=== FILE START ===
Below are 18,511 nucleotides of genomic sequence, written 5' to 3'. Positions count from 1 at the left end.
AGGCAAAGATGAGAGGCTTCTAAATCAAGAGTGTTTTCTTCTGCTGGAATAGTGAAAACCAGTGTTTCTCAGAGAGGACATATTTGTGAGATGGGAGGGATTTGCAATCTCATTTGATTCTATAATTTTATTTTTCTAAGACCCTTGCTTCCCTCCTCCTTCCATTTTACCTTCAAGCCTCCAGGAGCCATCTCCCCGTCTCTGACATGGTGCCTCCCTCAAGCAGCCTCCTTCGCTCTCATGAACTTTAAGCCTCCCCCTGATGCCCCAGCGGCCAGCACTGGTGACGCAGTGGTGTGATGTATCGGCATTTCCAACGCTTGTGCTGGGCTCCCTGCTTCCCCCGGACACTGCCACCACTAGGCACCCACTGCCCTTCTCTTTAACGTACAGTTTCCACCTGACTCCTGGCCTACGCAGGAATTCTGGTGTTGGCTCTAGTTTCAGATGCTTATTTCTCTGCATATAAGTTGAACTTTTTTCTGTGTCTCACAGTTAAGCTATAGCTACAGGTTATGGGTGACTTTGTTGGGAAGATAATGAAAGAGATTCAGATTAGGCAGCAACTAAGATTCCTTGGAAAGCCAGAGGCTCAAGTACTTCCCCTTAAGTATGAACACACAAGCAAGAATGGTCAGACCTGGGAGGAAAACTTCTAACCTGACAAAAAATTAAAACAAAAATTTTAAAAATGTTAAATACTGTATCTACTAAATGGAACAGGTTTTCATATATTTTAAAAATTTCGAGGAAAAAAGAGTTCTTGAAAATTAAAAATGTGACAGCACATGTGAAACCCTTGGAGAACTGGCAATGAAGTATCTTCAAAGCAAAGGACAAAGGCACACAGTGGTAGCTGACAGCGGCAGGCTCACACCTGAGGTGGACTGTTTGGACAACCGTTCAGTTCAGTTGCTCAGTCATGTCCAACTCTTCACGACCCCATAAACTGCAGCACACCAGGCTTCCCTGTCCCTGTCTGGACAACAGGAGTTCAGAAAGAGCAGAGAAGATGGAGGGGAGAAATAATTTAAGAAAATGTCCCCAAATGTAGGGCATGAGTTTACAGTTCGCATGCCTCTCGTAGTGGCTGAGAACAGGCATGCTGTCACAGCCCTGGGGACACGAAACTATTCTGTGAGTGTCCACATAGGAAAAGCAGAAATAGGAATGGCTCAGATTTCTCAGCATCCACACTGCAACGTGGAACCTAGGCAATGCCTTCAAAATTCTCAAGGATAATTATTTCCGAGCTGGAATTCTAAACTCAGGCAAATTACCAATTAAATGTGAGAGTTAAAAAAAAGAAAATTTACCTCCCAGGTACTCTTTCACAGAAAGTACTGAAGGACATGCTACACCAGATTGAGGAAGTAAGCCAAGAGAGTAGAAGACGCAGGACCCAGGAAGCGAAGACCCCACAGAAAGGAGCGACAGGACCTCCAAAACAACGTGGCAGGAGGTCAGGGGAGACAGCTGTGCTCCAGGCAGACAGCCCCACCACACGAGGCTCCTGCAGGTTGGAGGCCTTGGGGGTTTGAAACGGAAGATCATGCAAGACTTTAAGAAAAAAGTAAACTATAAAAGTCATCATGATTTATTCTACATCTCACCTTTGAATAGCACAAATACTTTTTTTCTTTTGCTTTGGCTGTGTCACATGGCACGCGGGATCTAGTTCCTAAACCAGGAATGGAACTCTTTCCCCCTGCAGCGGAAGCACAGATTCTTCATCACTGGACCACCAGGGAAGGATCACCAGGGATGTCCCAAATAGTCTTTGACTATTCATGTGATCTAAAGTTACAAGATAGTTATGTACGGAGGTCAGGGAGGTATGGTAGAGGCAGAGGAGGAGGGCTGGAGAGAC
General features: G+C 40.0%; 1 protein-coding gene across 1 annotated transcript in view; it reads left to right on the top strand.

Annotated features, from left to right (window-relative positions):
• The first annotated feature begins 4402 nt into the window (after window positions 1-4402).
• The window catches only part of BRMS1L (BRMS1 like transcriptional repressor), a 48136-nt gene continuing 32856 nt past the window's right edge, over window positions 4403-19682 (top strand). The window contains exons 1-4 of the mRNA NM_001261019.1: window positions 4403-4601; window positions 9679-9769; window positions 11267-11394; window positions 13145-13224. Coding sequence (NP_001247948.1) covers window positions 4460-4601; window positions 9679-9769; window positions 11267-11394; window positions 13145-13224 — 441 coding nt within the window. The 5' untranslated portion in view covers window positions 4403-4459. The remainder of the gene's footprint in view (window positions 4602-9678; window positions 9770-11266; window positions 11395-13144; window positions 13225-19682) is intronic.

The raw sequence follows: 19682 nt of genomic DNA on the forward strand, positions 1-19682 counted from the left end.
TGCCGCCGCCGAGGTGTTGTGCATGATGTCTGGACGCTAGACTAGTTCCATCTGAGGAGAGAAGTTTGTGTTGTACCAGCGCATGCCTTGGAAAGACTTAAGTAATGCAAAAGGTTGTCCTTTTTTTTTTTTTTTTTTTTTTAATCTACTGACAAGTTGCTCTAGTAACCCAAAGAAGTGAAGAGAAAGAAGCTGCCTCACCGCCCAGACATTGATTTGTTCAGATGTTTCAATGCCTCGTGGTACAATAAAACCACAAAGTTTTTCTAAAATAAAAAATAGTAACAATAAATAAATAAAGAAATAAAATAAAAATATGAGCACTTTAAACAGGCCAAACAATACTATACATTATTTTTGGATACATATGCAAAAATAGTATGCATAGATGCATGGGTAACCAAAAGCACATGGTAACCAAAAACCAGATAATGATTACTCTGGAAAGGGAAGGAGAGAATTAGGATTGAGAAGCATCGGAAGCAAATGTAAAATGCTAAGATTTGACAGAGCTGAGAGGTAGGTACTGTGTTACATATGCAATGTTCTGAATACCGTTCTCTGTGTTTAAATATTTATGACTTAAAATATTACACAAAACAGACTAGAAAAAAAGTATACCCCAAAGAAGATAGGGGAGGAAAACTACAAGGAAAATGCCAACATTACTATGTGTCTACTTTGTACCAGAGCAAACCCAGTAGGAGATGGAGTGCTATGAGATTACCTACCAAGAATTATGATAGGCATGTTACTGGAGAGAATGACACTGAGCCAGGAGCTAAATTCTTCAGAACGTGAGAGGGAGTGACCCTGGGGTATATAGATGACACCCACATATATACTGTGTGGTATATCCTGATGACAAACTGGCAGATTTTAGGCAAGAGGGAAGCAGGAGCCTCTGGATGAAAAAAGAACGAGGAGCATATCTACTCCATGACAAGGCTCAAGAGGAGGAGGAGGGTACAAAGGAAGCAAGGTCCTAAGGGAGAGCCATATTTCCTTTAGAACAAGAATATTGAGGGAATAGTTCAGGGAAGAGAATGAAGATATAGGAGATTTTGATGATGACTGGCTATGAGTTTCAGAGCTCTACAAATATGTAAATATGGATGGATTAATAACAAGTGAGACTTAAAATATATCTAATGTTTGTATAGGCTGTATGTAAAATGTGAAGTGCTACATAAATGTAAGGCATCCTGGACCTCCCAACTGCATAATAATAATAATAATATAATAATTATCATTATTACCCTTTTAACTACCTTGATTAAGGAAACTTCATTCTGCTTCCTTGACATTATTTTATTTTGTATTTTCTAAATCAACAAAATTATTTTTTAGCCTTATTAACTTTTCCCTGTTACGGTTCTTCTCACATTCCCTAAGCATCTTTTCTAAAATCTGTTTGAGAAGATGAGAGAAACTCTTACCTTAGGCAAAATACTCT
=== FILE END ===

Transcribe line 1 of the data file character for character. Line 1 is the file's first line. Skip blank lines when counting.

Below are 18,511 nucleotides of genomic sequence, written 5' to 3'. Positions count from 1 at the left end.